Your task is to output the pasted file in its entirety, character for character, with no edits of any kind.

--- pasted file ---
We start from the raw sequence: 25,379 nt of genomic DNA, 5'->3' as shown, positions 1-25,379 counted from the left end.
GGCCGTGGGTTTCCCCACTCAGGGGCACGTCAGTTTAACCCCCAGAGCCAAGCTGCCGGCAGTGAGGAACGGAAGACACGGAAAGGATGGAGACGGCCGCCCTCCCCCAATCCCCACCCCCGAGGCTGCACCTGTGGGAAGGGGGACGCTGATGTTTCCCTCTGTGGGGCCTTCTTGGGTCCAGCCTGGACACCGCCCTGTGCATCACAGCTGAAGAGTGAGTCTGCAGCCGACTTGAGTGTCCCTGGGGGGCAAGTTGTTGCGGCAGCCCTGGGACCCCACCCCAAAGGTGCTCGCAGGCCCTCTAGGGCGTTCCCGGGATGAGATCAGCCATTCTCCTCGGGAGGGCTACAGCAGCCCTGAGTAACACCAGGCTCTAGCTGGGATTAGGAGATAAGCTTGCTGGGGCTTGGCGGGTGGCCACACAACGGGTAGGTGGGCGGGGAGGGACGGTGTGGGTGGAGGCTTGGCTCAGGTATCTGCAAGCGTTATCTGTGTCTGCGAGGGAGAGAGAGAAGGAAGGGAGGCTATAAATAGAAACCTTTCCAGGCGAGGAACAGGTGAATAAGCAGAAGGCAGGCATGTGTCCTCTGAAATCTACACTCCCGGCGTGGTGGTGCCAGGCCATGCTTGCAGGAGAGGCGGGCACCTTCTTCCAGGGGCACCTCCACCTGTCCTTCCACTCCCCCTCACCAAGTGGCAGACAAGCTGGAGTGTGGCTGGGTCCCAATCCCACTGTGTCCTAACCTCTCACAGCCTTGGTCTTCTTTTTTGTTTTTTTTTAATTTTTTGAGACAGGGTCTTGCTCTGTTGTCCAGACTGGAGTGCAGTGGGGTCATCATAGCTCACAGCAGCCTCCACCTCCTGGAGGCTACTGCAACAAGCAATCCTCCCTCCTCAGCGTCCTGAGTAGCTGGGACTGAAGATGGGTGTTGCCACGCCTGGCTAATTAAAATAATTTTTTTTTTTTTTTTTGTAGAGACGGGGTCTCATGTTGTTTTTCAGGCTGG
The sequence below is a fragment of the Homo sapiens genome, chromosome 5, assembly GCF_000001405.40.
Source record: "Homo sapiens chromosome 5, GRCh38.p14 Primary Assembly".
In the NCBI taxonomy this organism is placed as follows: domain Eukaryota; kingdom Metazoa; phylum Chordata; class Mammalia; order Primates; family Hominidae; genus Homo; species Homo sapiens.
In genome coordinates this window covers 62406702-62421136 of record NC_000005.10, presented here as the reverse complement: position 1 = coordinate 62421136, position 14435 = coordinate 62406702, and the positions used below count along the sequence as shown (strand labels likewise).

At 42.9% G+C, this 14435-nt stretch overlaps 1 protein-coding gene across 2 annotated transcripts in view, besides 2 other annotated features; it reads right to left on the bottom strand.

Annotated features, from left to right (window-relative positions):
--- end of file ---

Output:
We start from the raw sequence: 25,379 nt of genomic DNA, 5'->3' as shown, positions 1-25,379 counted from the left end.
GGCCGTGGGTTTCCCCACTCAGGGGCACGTCAGTTTAACCCCCAGAGCCAAGCTGCCGGCAGTGAGGAACGGAAGACACGGAAAGGATGGAGACGGCCGCCCTCCCCCAATCCCCACCCCCGAGGCTGCACCTGTGGGAAGGGGGACGCTGATGTTTCCCTCTGTGGGGCCTTCTTGGGTCCAGCCTGGACACCGCCCTGTGCATCACAGCTGAAGAGTGAGTCTGCAGCCGACTTGAGTGTCCCTGGGGGGCAAGTTGTTGCGGCAGCCCTGGGACCCCACCCCAAAGGTGCTCGCAGGCCCTCTAGGGCGTTCCCGGGATGAGATCAGCCATTCTCCTCGGGAGGGCTACAGCAGCCCTGAGTAACACCAGGCTCTAGCTGGGATTAGGAGATAAGCTTGCTGGGGCTTGGCGGGTGGCCACACAACGGGTAGGTGGGCGGGGAGGGACGGTGTGGGTGGAGGCTTGGCTCAGGTATCTGCAAGCGTTATCTGTGTCTGCGAGGGAGAGAGAGAAGGAAGGGAGGCTATAAATAGAAACCTTTCCAGGCGAGGAACAGGTGAATAAGCAGAAGGCAGGCATGTGTCCTCTGAAATCTACACTCCCGGCGTGGTGGTGCCAGGCCATGCTTGCAGGAGAGGCGGGCACCTTCTTCCAGGGGCACCTCCACCTGTCCTTCCACTCCCCCTCACCAAGTGGCAGACAAGCTGGAGTGTGGCTGGGTCCCAATCCCACTGTGTCCTAACCTCTCACAGCCTTGGTCTTCTTTTTTGTTTTTTTTTAATTTTTTGAGACAGGGTCTTGCTCTGTTGTCCAGACTGGAGTGCAGTGGGGTCATCATAGCTCACAGCAGCCTCCACCTCCTGGAGGCTACTGCAACAAGCAATCCTCCCTCCTCAGCGTCCTGAGTAGCTGGGACTGAAGATGGGTGTTGCCACGCCTGGCTAATTAAAATAATTTTTTTTTTTTTTTTTGTAGAGACGGGGTCTCATGTTGTTTTTCAGGCTGG
The sequence below is a fragment of the Homo sapiens genome, chromosome 5, assembly GCF_000001405.40.
Source record: "Homo sapiens chromosome 5, GRCh38.p14 Primary Assembly".
In the NCBI taxonomy this organism is placed as follows: domain Eukaryota; kingdom Metazoa; phylum Chordata; class Mammalia; order Primates; family Hominidae; genus Homo; species Homo sapiens.
In genome coordinates this window covers 62406702-62421136 of record NC_000005.10, presented here as the reverse complement: position 1 = coordinate 62421136, position 14435 = coordinate 62406702, and the positions used below count along the sequence as shown (strand labels likewise).

At 42.9% G+C, this 14435-nt stretch overlaps 1 protein-coding gene across 2 annotated transcripts in view, besides 2 other annotated features; it reads right to left on the bottom strand.

Annotated features, from left to right (window-relative positions):